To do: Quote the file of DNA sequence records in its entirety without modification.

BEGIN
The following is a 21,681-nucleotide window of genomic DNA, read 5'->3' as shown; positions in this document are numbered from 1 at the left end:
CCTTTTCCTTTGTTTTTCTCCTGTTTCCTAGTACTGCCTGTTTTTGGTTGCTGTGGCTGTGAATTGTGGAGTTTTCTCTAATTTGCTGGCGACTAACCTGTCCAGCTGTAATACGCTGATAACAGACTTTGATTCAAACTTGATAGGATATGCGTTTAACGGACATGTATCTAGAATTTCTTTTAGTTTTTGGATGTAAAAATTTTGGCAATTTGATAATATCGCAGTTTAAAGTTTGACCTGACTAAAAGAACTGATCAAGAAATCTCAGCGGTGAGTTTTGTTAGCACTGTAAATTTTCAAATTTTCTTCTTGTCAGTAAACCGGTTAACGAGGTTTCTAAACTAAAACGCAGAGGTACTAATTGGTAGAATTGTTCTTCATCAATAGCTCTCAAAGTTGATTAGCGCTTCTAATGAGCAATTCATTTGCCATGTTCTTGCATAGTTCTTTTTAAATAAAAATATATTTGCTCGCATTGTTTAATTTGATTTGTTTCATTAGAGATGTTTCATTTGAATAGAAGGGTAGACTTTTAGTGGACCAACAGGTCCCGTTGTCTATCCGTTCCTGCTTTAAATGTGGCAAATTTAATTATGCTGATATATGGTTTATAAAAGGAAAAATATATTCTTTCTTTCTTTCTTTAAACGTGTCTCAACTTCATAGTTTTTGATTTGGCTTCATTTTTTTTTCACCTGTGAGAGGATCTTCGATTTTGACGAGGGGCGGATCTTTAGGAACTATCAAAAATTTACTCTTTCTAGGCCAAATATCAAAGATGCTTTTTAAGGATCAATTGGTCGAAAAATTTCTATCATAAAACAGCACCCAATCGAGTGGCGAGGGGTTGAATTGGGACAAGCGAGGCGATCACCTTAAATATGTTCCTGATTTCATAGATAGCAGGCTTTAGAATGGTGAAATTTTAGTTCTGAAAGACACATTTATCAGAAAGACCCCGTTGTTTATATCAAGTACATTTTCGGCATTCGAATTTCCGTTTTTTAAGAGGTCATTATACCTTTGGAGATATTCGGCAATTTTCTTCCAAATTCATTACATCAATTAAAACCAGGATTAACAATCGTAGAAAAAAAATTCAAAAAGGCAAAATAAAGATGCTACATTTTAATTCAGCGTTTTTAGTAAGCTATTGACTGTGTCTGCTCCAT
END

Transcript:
The following is a 21,681-nucleotide window of genomic DNA, read 5'->3' as shown; positions in this document are numbered from 1 at the left end:
CCTTTTCCTTTGTTTTTCTCCTGTTTCCTAGTACTGCCTGTTTTTGGTTGCTGTGGCTGTGAATTGTGGAGTTTTCTCTAATTTGCTGGCGACTAACCTGTCCAGCTGTAATACGCTGATAACAGACTTTGATTCAAACTTGATAGGATATGCGTTTAACGGACATGTATCTAGAATTTCTTTTAGTTTTTGGATGTAAAAATTTTGGCAATTTGATAATATCGCAGTTTAAAGTTTGACCTGACTAAAAGAACTGATCAAGAAATCTCAGCGGTGAGTTTTGTTAGCACTGTAAATTTTCAAATTTTCTTCTTGTCAGTAAACCGGTTAACGAGGTTTCTAAACTAAAACGCAGAGGTACTAATTGGTAGAATTGTTCTTCATCAATAGCTCTCAAAGTTGATTAGCGCTTCTAATGAGCAATTCATTTGCCATGTTCTTGCATAGTTCTTTTTAAATAAAAATATATTTGCTCGCATTGTTTAATTTGATTTGTTTCATTAGAGATGTTTCATTTGAATAGAAGGGTAGACTTTTAGTGGACCAACAGGTCCCGTTGTCTATCCGTTCCTGCTTTAAATGTGGCAAATTTAATTATGCTGATATATGGTTTATAAAAGGAAAAATATATTCTTTCTTTCTTTCTTTAAACGTGTCTCAACTTCATAGTTTTTGATTTGGCTTCATTTTTTTTTCACCTGTGAGAGGATCTTCGATTTTGACGAGGGGCGGATCTTTAGGAACTATCAAAAATTTACTCTTTCTAGGCCAAATATCAAAGATGCTTTTTAAGGATCAATTGGTCGAAAAATTTCTATCATAAAACAGCACCCAATCGAGTGGCGAGGGGTTGAATTGGGACAAGCGAGGCGATCACCTTAAATATGTTCCTGATTTCATAGATAGCAGGCTTTAGAATGGTGAAATTTTAGTTCTGAAAGACACATTTATCAGAAAGACCCCGTTGTTTATATCAAGTACATTTTCGGCATTCGAATTTCCGTTTTTTAAGAGGTCATTATACCTTTGGAGATATTCGGCAATTTTCTTCCAAATTCATTACATCAATTAAAACCAGGATTAACAATCGTAGAAAAAAAATTCAAAAAGGCAAAATAAAGATGCTACATTTTAATTCAGCGTTTTTAGTAAGCTATTGACTGTGTCTGCTCCAT